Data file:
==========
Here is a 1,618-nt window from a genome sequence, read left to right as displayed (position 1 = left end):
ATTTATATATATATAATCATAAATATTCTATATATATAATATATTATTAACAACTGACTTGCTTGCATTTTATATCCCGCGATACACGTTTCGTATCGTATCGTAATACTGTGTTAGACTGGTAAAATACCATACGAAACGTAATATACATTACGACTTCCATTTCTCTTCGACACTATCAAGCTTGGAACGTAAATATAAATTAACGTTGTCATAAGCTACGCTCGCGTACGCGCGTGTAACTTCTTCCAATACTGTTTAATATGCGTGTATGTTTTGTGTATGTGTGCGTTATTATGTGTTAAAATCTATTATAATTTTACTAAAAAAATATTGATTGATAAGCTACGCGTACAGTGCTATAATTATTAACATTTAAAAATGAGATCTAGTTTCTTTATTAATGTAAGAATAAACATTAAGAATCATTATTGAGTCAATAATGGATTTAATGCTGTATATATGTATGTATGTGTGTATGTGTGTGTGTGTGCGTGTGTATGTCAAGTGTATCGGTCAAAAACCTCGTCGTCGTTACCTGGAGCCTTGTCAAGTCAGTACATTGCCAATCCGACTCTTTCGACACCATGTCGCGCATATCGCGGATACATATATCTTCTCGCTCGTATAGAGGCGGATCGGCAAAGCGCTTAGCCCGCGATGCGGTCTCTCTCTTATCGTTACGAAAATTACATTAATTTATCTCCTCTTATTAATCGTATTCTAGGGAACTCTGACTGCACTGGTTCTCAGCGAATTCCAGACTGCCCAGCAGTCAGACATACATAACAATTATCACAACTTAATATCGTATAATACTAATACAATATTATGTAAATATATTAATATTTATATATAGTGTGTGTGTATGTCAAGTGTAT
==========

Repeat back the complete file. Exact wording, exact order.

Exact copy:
Here is a 1,618-nt window from a genome sequence, read left to right as displayed (position 1 = left end):
ATTTATATATATATAATCATAAATATTCTATATATATAATATATTATTAACAACTGACTTGCTTGCATTTTATATCCCGCGATACACGTTTCGTATCGTATCGTAATACTGTGTTAGACTGGTAAAATACCATACGAAACGTAATATACATTACGACTTCCATTTCTCTTCGACACTATCAAGCTTGGAACGTAAATATAAATTAACGTTGTCATAAGCTACGCTCGCGTACGCGCGTGTAACTTCTTCCAATACTGTTTAATATGCGTGTATGTTTTGTGTATGTGTGCGTTATTATGTGTTAAAATCTATTATAATTTTACTAAAAAAATATTGATTGATAAGCTACGCGTACAGTGCTATAATTATTAACATTTAAAAATGAGATCTAGTTTCTTTATTAATGTAAGAATAAACATTAAGAATCATTATTGAGTCAATAATGGATTTAATGCTGTATATATGTATGTATGTGTGTATGTGTGTGTGTGTGCGTGTGTATGTCAAGTGTATCGGTCAAAAACCTCGTCGTCGTTACCTGGAGCCTTGTCAAGTCAGTACATTGCCAATCCGACTCTTTCGACACCATGTCGCGCATATCGCGGATACATATATCTTCTCGCTCGTATAGAGGCGGATCGGCAAAGCGCTTAGCCCGCGATGCGGTCTCTCTCTTATCGTTACGAAAATTACATTAATTTATCTCCTCTTATTAATCGTATTCTAGGGAACTCTGACTGCACTGGTTCTCAGCGAATTCCAGACTGCCCAGCAGTCAGACATACATAACAATTATCACAACTTAATATCGTATAATACTAATACAATATTATGTAAATATATTAATATTTATATATAGTGTGTGTGTATGTCAAGTGTAT